States have laws stipulating that the government becomes the owner of abandoned property after a period of time.
Billions of dollars in unclaimed life insurance benefits are at the center of a legal wrestling match as cash-strapped state governments step up their efforts to make sure insurance companies properly account for the funds.
Although the money belongs to the beneficiaries, states have laws stipulating that the government becomes the owner of abandoned property after a period of time. Several states, budget-challenged California among them, are aggressively enforcing their unclaimed property laws to force insurers to hand over the money.
“It’s a budgetary issue for additional revenue,” says David Nolte, a principal at Fulcrum Financial Inquiry, a Los Angeles forensic accounting and investigations firm. Technically states hold unclaimed property for the benefit of the owner, but in many cases the owner doesn’t come forward.
That means the state has use of the money interest-free. It’s an easy source of revenue and an important one considering California faces a $15.4 billion budget deficit for the coming fiscal year.
Insurance proceeds are just part of the nearly $33 billion worth of abandoned property sitting in unclaimed accounts held by state officials, says the National Association of Unclaimed Property Administrators.
It’s not uncommon for as much as a third of a state’s unclaimed property to never find its rightful owner, says Brendan Bridgeland, director of the Cambridge, Mass.-based Center for Insurance Research, a non-profit consumer advocacy group.
WHAT’S THE PROBLEM?
It’s often a matter of logistics. Benefits sometimes go unclaimed because insurers lose track of the policyholder or the beneficiaries of life insurance and annuities.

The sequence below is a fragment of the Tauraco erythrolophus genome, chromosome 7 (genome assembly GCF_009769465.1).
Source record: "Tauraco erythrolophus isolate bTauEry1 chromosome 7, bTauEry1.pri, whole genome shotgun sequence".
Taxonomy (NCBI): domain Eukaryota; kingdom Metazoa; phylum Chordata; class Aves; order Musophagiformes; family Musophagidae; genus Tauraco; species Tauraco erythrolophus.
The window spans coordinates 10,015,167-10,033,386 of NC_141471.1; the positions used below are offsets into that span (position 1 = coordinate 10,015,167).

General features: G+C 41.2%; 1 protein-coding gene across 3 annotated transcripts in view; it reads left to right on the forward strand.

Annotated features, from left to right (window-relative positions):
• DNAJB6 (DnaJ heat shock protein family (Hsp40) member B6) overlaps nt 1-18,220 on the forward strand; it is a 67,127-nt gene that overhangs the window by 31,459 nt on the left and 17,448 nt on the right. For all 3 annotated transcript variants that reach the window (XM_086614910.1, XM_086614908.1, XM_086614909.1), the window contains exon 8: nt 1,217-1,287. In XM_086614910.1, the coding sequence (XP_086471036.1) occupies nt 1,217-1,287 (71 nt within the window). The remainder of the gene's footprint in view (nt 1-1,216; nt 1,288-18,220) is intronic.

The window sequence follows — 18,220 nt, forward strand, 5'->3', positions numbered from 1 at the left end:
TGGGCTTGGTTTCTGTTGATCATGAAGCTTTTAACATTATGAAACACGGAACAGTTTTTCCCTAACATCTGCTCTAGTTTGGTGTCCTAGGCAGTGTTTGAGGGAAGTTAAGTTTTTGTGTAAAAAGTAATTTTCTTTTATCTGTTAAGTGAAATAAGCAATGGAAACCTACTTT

Insurers are required to pay life insurance benefits once they’re notified the policyholder has died. However, if the company isn’t notified by a relative or an estate, the unclaimed benefits may sit on the insurer’s books, sometimes for years. In other cases an insurance company may know a policyholder has died, but is unable to reach the listed beneficiary.
California’s unclaimed property law requires businesses to send lost or abandoned financial accounts to the state after three years. That’s the opportunity California Controller John Chiang realized in going after insurers.
An audit of 21 insurance companies initiated by Chiang’s office found that insurers don’t routinely cross-check the owners of inactive accounts with a Social Security database of deaths. In other cases, companies had direct knowledge of the death of a policy owner, but still didn’t notify beneficiaries, Chiang says.
In a statement he described it as “an industry-wide practice of companies failing to pay death benefits to the beneficiaries of life insurance policies.”
Last month, Chiang announced he had reached a multi-million dollar settlement with insurer John Hancock.
Part of the terms included the company agreeing to reunite more than $20 million of death benefits and matured annuities to owners or beneficiaries. The company, under the agreement, will restore to full value about 6,400 accounts dating back to 1992, Chiang said.
Hancock, a subsidiary of Toronto-based Manulife Financial, said it did nothing wrong and Chiang’s characterization of its behavior is unfair and inaccurate. “Hancock is outraged by the unfounded allegations and characterizations,” the company said in a statement.